If Wallace is correct in suggesting that this decision was the result of a report from Rome that the papacy was assuming an "anti-German attitude", we have what is essential to explain what happened. For the previous month Bismarck had taken an action that forced the hand of the pope. In May of 1871, Bismarck had told the Prussian legislators that the Prussian cabinet was determined to take steps to make it "impossible" for Catholic priests in Prussia to "assert with impunity" that they will be guided by canon rather than by Prussian law. It is important to grasp the essential nature of the constitutional crisis that this juxtaposition of "canon" and "Prussian" law entailed. Canon law rests on the Bible. The New Testament is the norm of the Christian Bible. And within the New Testament the gospels traditionally have normed canon law since there we have the legislative voice of the Son of God. Within this Four-fold gospel canon it is the first gospel that has been foundational for the church. There, Christ as the New Moses, reveals his law for his church (Matt 28,18-20).
The gospel of Matthew is the backbone of Canon law. To break that back was to break the back of resistance to Prussian authority. Bismarck, himself, could hardly have thought consciously in these terms since Matthew is scripture and Lutherans honor scripture. But "canon law" could be attacked since that was identified as "Catholic", and for the Protestant majority it could be construed as dispensable.
In any case let there be no mistake about it; it is ecclesiastical authority as it comes to its quintessential expression in the gospel of Matthew that inspired the pope and that stood in Bismarck's path. For in addition to the Peter passage, there is the apostolic discourse (Matt 10,18-38).
This apostolic discourse of Jesus is what brought the Roman empire to its knees, and has steeled the martyrs of the church ever since. The Second Reich with its Protestant Kaiser resurrected the specter of Caesars of old. And Bismarck's Real politik was bringing the crisis to a head. His successful move against canon law helped pave the way for the more blatant departure from traditional legal norms made by Hitler in 1933.
Sociologically speaking, "Marcan primacy" leads to a deconstruction of canonical authority based on the apostolic witness of the church as traditionally understood.
As most Lutherans think, however, it is not Matthew, but Paul who norms the New Testament. And
as every good Lutheran in Bismarck's day knew, the apostle Paul teaches that Christians should be subject to the
Traditionally the church had always read these words in Romans in dialogue with the words of Jesus embodied in the gospels which steel resistance against those unrighteous authorities who can kill the body but who cannot kill the soul. But in Lutheran circles where the authority of the gospels, especially the canonical authority of Matthew, was under a cloud, this essential exegetical dialogue was suspended, and Rom 13,1-5 was absolutized to serve state Interesse. This meant that Bismarck could count on the support of a Protestant dominated Prussian legislature in his move to fine, arrest, and imprison Catholic priests and bishops who resisted the authority of the German state. But such measures could only bring temporary relief. They would provide no long-term solution for church-state relations. To guarantee the German Catholic church the long term priestly and episcopal leadership essential to the required modus vivendi, Bismarck turned to the state controlled university system. By requiring all clerics to be educated in the state universities, he drafted into forces on his side, the German university professorate. The end result of this move by Bismarck was to eradicate ultra-montanism in German Catholicism.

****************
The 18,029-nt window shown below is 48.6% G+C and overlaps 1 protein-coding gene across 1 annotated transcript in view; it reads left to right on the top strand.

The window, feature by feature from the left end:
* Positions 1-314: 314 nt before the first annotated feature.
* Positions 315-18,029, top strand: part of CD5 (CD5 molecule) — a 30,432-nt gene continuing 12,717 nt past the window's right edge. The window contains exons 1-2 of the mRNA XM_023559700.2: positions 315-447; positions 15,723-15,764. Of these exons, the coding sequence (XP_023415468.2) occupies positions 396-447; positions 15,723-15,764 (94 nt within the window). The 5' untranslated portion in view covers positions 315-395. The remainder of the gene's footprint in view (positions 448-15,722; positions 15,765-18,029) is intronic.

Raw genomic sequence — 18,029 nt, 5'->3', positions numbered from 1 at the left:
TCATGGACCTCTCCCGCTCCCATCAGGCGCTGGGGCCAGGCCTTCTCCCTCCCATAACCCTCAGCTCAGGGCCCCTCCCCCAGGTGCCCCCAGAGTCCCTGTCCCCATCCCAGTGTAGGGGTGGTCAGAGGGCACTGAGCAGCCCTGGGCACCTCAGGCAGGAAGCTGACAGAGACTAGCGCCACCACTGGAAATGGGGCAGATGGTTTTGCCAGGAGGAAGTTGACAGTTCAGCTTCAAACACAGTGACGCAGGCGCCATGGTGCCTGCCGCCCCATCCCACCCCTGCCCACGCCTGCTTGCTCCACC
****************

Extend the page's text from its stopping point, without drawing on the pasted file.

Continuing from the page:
There was no need for any official directions from Berlin to the university professorate. Such open directions would have been counter productive in any case. Many Protestant German professors had courageously fought against princely government authorities in behalf of German unity in the first half of the nineteenth century. And now that Bismarck had brought about that German unity, these professors and their colleagues were more than willing to give their support to an Empire that respected and honored the German professor. These well paid servants of the state were perfectly capable of grateful self-censorship. One consequence of this was an ever-increasing tendency to consent by silence to the Protestant shibboleth of "Marcan primacy". It is in this sense that it is possible for the historian to say with no small measure of confidence that "Marcan primacy" won by default. This helps to explain how a critical mass of scholarly opinion, in spite of convincing evidence to the contrary, formed in favor of Marcan primacy, so that during the first half of the 20th century it became possible for almost all scholars to believe (what today many scholars have come to disbelieve) that the "Two-source hypothesis" was an "assured result" of nineteenth century German scholarship.
William R. Farmer
1. English translation by D.L. NIEWYK. History and Criticism of the Marcan Hypothesis, Macon, GA. Mercer — Edinburgh, Clark, 1980.
2. From Strauss to Holtzmann and Meijboom: Synoptic Theories Advanced during the Consolidation of Germany. 1830-70, in NT 29 (1987) 1-21, p. 18.
3. H.U. MEIJBOOM, Geschiedenis en critiek der Marcushypothese, Amsterdam, Kraay, 1866, 248 pp.
4. Correspondence between Bismarck and Lederhose who represented the university in the appointment process focus on Holtzmann's church politics. There is no reference to the work of Meijboom (nor, for that matter, to anything Holtzmann had ever published) in any of the documents preserved in the file on Holtzmann in the university archives in Strasbourg. —The whole correspondence deserves publication and literary and social analysis.
5. A.W. WARD, Cambridg- Historical Series, Germany 1815-1890. Vol III 1871-1890, Cambridge, University Press, 1918, pp. 56-57.
6. Op. cit., p. 57.
7. Loc. cit.